2 in 3 touring caravan claims due to accidental damage

More than two-thirds (67.7%) of touring caravan claims are as a result of accidental damage, with driver error being a primary cause, according to Compass, a specialist provider of caravan and leisure insurance.

Although the majority of car insurance policies cover a vehicle while it’s towing a caravan, they almost certainly won’t cover damage to a caravan in the event of a collision, be that with another vehicle, or a stationary object.

While some accidental damage claims are unavoidable, many can be prevented. Compass is calling on touring caravan owners to plan ahead and brush up on their towing skills over winter, prior to heading out on the roads again at the start of the new season.

Karen Stacey, Managing Director, Compass said: “There are a number of preventative measures that touring caravan owners should be aware of to ensure they keep their holiday home, themselves, and others safe.

“Many of us have become reliant on SatNav to get us to where we need to go. However, the routes mapped out may not account for unexpected road closures, tight, winding lanes, or low bridges, all of which can leave even experienced drivers in difficulty when towing a caravan.

“Caravan owners should also make themselves familiar with the dimensions and weight of their caravan, as well as knowing how to hitch it to ensure that it is secured to the vehicle before setting off.”

Knowing your caravan’s numbers

The Mass in Running Order is the weight of a caravan measured in kilograms when it leaves the factory. This is essentially for the empty caravan itself with very little inside, and can usually be found on the weight plate inside the caravan door.

The Maximum Authorised Mass (MAM), or Maximum Technically Permissible Laden Mass is the total weight that can be towed when the caravan is full of the owner’s belongings. Compass Insurance warns that while food and clothes weigh very little, leisure batteries, and motor movers, awnings, and other essentials can quickly add up.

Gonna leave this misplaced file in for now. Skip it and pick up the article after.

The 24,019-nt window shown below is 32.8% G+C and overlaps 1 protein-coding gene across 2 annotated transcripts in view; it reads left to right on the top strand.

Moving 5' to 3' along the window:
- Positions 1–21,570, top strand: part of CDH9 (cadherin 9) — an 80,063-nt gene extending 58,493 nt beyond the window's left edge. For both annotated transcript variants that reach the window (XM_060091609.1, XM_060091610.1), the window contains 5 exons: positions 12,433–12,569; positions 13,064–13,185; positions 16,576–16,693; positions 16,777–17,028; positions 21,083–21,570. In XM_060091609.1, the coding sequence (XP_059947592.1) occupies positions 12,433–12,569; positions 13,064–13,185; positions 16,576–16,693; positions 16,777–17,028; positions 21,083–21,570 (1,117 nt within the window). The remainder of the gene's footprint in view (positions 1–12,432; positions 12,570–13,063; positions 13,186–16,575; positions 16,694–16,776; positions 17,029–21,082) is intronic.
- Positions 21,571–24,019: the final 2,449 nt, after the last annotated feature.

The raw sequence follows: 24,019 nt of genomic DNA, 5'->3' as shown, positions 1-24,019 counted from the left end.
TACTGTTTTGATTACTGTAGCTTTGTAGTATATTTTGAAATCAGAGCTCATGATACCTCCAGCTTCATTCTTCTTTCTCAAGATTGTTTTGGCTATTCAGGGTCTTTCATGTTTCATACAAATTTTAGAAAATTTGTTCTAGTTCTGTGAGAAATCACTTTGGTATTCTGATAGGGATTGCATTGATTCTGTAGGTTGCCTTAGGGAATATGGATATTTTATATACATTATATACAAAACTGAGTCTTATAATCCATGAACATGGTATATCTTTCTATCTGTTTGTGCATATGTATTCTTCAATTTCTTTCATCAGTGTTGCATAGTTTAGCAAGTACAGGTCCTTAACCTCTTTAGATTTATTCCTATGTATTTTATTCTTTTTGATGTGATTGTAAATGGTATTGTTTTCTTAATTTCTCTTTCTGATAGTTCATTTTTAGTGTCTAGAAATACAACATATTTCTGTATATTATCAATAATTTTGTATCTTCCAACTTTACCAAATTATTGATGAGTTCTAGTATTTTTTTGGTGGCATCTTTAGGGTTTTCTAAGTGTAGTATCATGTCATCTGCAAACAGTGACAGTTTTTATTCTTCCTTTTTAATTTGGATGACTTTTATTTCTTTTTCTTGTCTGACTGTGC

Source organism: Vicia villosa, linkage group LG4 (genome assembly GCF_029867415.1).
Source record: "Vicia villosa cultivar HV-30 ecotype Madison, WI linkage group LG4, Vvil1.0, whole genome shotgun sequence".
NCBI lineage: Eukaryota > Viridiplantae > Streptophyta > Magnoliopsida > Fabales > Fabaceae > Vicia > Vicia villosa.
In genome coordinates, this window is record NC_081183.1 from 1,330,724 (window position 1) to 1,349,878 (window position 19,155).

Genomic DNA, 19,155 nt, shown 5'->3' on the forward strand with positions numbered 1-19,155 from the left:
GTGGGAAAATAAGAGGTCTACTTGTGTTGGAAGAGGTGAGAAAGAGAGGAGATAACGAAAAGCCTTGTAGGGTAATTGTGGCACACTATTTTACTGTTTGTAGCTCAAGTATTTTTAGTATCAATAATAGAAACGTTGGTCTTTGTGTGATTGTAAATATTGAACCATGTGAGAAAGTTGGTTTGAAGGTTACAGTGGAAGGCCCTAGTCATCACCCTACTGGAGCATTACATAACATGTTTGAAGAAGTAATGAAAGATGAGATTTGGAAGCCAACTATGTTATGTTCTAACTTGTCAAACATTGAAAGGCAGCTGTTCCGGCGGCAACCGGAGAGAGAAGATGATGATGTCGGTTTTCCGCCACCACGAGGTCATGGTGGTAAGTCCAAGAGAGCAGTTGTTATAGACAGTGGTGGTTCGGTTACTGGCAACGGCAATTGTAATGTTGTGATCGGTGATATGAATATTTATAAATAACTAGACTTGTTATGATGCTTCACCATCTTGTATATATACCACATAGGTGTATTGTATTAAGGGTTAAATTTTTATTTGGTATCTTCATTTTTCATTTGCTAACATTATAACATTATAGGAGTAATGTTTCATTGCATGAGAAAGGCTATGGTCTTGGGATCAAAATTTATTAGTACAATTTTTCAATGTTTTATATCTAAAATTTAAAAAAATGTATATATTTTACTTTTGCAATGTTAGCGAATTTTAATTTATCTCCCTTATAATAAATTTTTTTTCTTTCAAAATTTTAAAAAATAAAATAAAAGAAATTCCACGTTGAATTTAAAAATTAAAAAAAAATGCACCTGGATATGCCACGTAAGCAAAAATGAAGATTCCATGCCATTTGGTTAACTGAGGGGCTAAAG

It’s also helpful to know the tourer’s noseweight to ensure there is not too much force being exerted on the caravan’s hitch head.

And then there are similar measurements for the car itself – how much weight can a vehicle safely tow and how much weight can the car itself hold in terms of baggage and people? Compass warns that these figures will be in the owner’s manual and should not be second-guessed, particularly when towing another vehicle.

Karen Stacey continued: “Even on a wide open road, drivers should not underestimate how cumbersome and awkward it can be to tow a caravan, let alone on smaller country roads as they approach their destination. Driver and Vehicle Standards Agency (DVSA) accredited training courses are available to those who want to improve their confidence when towing a caravan, and some insurers will offer a discount upon successful completion.

“We also strongly recommend that caravan owners take time to practice manoeuvring after buying a new car or caravan to refresh their skills, even if they already regularly tow, as different makes and models can handle differently.

“Not only will improving your knowledge and skills keep your caravan safe, it will also ensure that your insurance is valid, and will help to keep everyone on the UK’s roads safe, too.”

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